Users Say Bell Still Can't Meter Broadband Accurately
And There's Still No Regulatory Oversight of Accuracy
Despite the unwavering lust among ISPs for metered billing, they're still struggling to offer consumers meters that actually work. Earlier this year we noted AT&T users in our forums say AT&T is struggling to accurately measure U-Verse customer usage
, and for many years we've noted that Canadian cable operator Cogeco has had trouble getting their usage meters to work correctly
. Canadian telco Bell has also had trouble tracking usage on both their wireline and wireless networks
Bell acknowledged earlier this year that they were over-estimating usage by a significant amount. Users in our forums
and over at Stop the Cap
claim Bell is still estimating usage 8-10 times greater than reality. Several users in the thread claim that contacting the carrier about these errors is an uphill climb with no resolution.
"I still don't see how it's legal for them to be able to bill based on a broken tracker anyways," says one user. It's legal because while Canadian law requires that gas or electric utilities be subject to regulatory oversight of meter accuracy, there's no such requirements being made on broadband carriers. As you might expect, efforts to impose new consumer protections on this front will be derided as the worst sort of devilry by carrier lobbyists.
It's ironic that companies spending so much on lobbying for the right to impose costly new pricing structures can't be bothered to invest the same time, effort and cash into meters that actually work.
Fort Lauderdale, FL
Re: Customer screwed no matter how accurate meter is. If you have a digital TV box, like UVerse, there is something to keep in mind:
your DVR/Tuner box is controlled via the internet. It has a public IP address.
while you may already understand this now, think about it for a second:
If some script kiddie gets your IP, or just trolls for an IP and happens to get yours, and they decide to do a simple Ping of Death or something similar - like a high enough Ping, but not deadly, you will NEVER see a problem. But, your meter will count all of the traffic against you, for data that you did not solicit. Best part about this - you can't avoid it - except by turning off your router - which disconnects your TV and phone services.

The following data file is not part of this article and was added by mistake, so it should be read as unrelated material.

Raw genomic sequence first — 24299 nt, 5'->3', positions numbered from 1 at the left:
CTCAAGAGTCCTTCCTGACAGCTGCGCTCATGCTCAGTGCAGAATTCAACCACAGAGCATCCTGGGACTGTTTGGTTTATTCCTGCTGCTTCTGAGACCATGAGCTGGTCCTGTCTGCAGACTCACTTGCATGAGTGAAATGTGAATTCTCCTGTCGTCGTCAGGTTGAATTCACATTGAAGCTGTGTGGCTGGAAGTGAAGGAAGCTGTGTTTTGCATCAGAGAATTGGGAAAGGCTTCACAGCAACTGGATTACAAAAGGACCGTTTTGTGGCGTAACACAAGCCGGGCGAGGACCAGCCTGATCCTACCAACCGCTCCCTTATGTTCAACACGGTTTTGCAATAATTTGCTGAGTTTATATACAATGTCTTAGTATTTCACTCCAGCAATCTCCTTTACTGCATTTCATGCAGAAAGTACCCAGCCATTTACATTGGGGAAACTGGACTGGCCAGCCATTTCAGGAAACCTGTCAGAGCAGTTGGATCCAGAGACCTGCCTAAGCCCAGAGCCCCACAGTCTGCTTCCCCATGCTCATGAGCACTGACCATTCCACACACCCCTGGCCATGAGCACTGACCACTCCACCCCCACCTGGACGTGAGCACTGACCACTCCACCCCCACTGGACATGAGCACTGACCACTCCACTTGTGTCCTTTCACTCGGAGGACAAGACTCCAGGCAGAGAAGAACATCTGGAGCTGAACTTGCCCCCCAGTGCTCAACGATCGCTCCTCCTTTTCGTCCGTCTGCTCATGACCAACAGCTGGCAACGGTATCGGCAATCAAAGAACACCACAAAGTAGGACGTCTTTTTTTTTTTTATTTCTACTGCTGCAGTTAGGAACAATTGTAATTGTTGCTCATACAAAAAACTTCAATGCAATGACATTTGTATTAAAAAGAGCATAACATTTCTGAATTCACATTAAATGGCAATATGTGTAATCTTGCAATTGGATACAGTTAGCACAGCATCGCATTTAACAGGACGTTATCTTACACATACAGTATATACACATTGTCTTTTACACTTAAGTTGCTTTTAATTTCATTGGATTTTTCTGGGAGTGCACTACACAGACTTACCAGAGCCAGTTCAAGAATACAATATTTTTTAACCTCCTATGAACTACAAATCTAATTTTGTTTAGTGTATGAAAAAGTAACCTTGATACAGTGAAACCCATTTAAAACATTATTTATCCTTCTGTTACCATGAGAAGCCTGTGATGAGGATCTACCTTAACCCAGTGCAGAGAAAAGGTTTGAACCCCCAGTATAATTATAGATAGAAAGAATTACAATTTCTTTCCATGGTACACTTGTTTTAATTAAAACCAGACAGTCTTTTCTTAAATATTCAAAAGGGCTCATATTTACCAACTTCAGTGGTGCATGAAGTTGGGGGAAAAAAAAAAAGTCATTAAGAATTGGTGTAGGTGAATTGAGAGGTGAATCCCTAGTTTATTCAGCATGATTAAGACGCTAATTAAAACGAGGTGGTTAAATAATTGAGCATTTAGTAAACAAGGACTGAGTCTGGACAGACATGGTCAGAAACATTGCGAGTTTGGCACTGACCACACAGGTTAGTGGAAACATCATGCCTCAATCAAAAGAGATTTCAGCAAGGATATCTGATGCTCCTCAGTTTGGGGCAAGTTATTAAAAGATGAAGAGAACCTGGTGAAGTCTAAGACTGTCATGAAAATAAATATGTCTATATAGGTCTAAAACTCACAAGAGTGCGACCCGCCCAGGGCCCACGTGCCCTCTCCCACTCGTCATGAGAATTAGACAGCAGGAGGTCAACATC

| || Wouldn't this be true for any device that responds to pings? Devices such as a DSL or Cable modem, a router, and ATA, well, whatever's in the "DMZ".|
If only one IP is assigned to the customer, the TV box would usually sit, Natted, behind the router. And if the box needs a "public", I'd say "unique" instead, IP address, there are good chances that pings to this unique IP would be counted as TV traffic, thus not billed. And that IP is probably private to the UVerse network.
I've never seen a UVerse setup so I can't tell for sure.
Fort Lauderdale, FL
Re: Customer screwed no matter how accurate meter is. The way UVerse works is that they give you one router with one public IP. The public IP is NAT'd and routed to the TV, phone, and (finally) internet traffic; where it is consumed by laptops, PS3, refrigerators, or any other IP connected device.
your home only has 1 router, 1 IP, and then 1 TV Head End (with up to 3 tv remote ends)
the big deal is that all of your internal devices are NAT'd, running on a 192.168 address, while you are given a public address (router lives by itself in the DMZ). So, if someone doesn't like you today, they can silently PING your router. Your router has some kind of QOS service where TV is highest priority, so it will answer as quickly as it can to the PING's while not taking away from your TV service. you will never see it coming.
And, since it is all controlled by the one router/IP, there is very little you can do to mitigate but bend over and pray.